Beaujolais is a fantastic French wine region known for Gamay, a thin skinned, low tannic varietal that produces some of the best wines. There is a common misconception in the consumer space, and many know Beaujolais as the fun and fresh Beaujolais Nouveau they drink annually, but there is so much more to this French region for winemaking!

Image via Winetraveler.com

Sustainability has always been important, however now, more than ever it’s becoming something people are seeking in the wine industry. Beaujolais aims to achieve high performance production systems with respect to the environment, as well as economics, and more. They maintain and are reintroducing biodiversity through the area by preserving soil life and water quality. Throughout the region of Beaujolais, there are 10 Cru appellations that have become the leaders of sustainable practices, where hundreds of wineries are now certified through one or more of the five qualifications it takes to be considered sustainable.

What does this mean for you? Well, if you’re looking for wines that are producing more sustainable wines, and haven’t yet explored Beaujolais yet, now is a great time to get on your wine tasting game!

Beaujolais stretches from the foothills of the Massif Central to the Saone river plain. These make up what you see as the rolling hills and plains of Beaujolais; it’s beautiful. I had the pleasure of visiting the region back in 2011, after Sommelier school. We went on a day trip, and it was just stunning. The wine-growing area is about 67 square miles and what makes this area so unique is the coexistence of different types of terrain, microclimates, and granite soils. This certainly lends structure as well as minerality and depth to the wines.

There are various areas to Beaujolais, including: Beaujolais Villages, Beaujolais Crus, Brouilly, Côte de Brouilly, Régnié, Morgon, Chiroubles, Fleurie, Moulin-à-Vent, Chénas, Juliénas, and Saint-Amour. I don’t expect you to remember all of those, but it’s important you know that there is more to Beaujolais then light bodied, fruity wines. There is structure, beauty, and a sophistication to Beaujolais as well.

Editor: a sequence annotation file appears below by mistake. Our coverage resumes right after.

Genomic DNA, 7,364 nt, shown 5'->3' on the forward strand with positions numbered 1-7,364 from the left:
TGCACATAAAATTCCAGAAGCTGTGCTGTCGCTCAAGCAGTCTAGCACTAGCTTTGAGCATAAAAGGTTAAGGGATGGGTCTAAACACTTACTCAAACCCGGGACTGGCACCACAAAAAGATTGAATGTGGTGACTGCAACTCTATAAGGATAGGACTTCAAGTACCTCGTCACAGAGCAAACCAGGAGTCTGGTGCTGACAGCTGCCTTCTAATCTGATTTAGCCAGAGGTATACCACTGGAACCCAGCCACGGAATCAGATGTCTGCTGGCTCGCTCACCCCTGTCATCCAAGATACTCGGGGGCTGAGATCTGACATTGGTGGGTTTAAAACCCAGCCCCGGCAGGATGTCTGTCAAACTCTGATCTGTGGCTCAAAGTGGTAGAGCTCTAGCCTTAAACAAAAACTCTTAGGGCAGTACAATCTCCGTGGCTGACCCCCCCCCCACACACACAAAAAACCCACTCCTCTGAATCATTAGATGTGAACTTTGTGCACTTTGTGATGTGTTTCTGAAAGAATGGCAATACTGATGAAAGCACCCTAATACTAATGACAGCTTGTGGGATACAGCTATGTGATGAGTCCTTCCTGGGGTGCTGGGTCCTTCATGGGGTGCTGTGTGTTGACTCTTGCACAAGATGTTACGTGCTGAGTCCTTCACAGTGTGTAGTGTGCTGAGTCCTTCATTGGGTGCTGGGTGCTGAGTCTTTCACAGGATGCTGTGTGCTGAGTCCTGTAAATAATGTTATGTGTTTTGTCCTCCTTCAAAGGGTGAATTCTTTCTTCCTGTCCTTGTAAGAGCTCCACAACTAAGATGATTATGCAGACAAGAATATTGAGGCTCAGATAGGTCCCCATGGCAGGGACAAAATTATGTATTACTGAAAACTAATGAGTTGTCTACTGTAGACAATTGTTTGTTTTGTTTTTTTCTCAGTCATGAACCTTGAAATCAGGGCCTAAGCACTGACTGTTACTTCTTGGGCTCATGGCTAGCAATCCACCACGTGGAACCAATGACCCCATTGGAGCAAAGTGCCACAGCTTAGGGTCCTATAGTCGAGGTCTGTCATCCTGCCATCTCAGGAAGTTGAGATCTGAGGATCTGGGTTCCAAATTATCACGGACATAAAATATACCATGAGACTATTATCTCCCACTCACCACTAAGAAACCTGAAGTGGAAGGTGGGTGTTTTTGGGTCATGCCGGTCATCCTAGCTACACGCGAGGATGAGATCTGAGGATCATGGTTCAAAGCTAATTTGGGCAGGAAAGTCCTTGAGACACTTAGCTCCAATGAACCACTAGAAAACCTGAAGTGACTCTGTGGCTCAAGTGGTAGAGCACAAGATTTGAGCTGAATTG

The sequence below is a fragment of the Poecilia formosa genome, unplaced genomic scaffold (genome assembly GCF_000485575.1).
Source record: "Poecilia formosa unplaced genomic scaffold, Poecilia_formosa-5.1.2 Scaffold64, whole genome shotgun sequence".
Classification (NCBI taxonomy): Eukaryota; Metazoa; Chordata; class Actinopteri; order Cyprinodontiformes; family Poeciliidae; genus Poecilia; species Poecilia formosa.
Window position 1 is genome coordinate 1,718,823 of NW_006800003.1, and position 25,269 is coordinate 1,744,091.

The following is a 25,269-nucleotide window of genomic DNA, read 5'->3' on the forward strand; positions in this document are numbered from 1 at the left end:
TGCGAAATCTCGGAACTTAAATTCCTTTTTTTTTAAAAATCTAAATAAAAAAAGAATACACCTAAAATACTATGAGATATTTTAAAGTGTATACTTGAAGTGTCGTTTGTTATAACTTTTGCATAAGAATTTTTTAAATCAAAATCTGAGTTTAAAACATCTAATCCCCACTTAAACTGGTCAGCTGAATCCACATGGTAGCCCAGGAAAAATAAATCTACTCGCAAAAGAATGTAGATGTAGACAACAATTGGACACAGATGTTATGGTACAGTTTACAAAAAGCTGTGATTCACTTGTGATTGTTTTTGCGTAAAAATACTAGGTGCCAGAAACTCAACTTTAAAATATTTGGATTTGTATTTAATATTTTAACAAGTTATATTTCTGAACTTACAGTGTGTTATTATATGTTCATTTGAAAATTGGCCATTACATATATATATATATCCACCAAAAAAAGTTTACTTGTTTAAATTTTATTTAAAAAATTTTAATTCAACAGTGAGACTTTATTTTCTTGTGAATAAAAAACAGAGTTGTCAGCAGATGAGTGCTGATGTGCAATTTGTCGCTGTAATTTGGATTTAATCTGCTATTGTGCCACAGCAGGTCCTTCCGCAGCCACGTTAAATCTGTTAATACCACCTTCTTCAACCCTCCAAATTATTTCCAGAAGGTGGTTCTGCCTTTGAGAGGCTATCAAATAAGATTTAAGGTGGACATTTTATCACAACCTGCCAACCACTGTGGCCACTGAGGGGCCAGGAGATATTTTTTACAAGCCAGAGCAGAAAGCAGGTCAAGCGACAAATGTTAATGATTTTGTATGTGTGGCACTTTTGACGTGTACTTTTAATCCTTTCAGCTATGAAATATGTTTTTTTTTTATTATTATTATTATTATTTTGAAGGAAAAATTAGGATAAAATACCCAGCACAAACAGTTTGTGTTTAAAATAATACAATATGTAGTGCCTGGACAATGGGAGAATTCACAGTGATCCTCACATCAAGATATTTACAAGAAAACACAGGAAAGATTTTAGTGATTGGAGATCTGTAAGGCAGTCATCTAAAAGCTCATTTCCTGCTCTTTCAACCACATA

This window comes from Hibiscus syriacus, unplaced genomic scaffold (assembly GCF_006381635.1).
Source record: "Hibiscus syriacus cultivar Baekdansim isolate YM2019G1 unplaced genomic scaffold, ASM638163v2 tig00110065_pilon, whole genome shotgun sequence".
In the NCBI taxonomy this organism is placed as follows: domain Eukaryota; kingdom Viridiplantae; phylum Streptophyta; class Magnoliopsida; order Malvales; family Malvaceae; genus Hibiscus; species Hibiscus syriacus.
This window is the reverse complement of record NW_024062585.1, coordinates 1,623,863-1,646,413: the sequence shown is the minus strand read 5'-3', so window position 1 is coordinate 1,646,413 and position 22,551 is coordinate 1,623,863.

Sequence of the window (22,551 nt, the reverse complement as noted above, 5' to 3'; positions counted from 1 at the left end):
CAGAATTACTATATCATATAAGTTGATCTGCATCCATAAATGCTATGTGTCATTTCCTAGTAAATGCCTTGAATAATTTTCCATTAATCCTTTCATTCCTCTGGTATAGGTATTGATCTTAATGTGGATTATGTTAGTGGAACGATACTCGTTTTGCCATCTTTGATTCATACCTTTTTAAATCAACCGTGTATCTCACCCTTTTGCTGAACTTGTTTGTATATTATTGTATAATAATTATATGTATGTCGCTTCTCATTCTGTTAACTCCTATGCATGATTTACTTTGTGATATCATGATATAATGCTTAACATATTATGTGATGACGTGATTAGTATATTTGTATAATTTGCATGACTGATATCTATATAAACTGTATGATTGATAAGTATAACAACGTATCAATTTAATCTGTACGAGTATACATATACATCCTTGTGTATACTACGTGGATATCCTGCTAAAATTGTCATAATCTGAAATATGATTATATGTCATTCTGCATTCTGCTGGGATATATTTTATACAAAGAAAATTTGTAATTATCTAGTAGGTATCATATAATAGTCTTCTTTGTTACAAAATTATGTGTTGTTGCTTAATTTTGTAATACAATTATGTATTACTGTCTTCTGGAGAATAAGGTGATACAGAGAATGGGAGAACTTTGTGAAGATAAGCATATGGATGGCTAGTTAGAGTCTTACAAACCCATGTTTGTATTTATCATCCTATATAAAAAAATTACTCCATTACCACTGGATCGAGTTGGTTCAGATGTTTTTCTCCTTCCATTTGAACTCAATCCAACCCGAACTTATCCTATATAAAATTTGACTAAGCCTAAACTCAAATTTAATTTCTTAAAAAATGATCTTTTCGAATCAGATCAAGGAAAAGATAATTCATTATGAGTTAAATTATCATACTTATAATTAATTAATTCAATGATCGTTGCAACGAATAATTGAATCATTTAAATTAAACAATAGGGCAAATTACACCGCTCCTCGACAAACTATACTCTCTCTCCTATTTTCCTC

I had a lot of fun recently at a lunch led by Erik Segelbaum, Advanced Sommelier and owner of Somlyay. I have taken his master classes on Israel virtually, and was so thrilled to meet him in person and attend a lunch led by him. La Mercerie is one of the restaurants he opened, where he put Beaujolais by the glass on the menu.

“Grab a bottle of Beaujolais, it’s going to work”- Erik Segelbaum.

This is very true for pairing Beaujolais with different styles of cuisines. I love these wines with brunch, lunch, happy hour, and dinner. I can drink Gamay almost anytime of day, and almost always have a bottle or two in my wine fridge. We began our lunch with Leeks and Curry Vinaigrette paired with a 2018 White Beaujolais, a 2019 Rosé, and a 2018 Red. The Jean-Marc Burgaud white went beautifully. Made from 100% Chardonnay, from the Beaujolais Villages area, this style of white wines from Beaujolais is one that should come back to restaurants. It’s a wine that for Burgundy lovers, it would be appealing as well! The Domaine de la Prébende rosé is 100% Gamay and was one of my absolute favorites. I happen to love these wines from Beaujolais, and it was also an insanely hot day so being greeted with a chilled glass of heaven was just perfect. With the Leeks it paired so nicely, bringing out more minerality in the wine, and playing beautifully with the curry.

Our main course was paired with three incredible reds from Beaujolais. We enjoyed Black Sea Bass with Tomato Concaseé, and Fresh Herbs. Red wines used to have a misconception of not pairing well with fish, but when done right, they actually can pair very well. I love Beaujolais and fish together because these wines can be lighter, fun, and fruity. These reds were from three different appellations of Beaujolais, including Régnié, Fleurie, and Moulin-à-Vent. They all paired incredibly well with the sea bass and would also easily pair with Italian dishes such as Cacio e Pepe and Truffles (something we discussed during lunch). The fruit, purity, and brightness make these wines incredibly food friendly, especially because they’re lower in tannin, have nice acidity, and bright fruit.

For those looking to explore more French wine regions and haven’t had a glass of Beaujolais yet, I highly recommend it. Not only will you love the wines, but they are insanely affordable and high quality, so now’s a good time to start buying and trying!

Always remember, eat what you like and drink what you love. Please pair responsibly!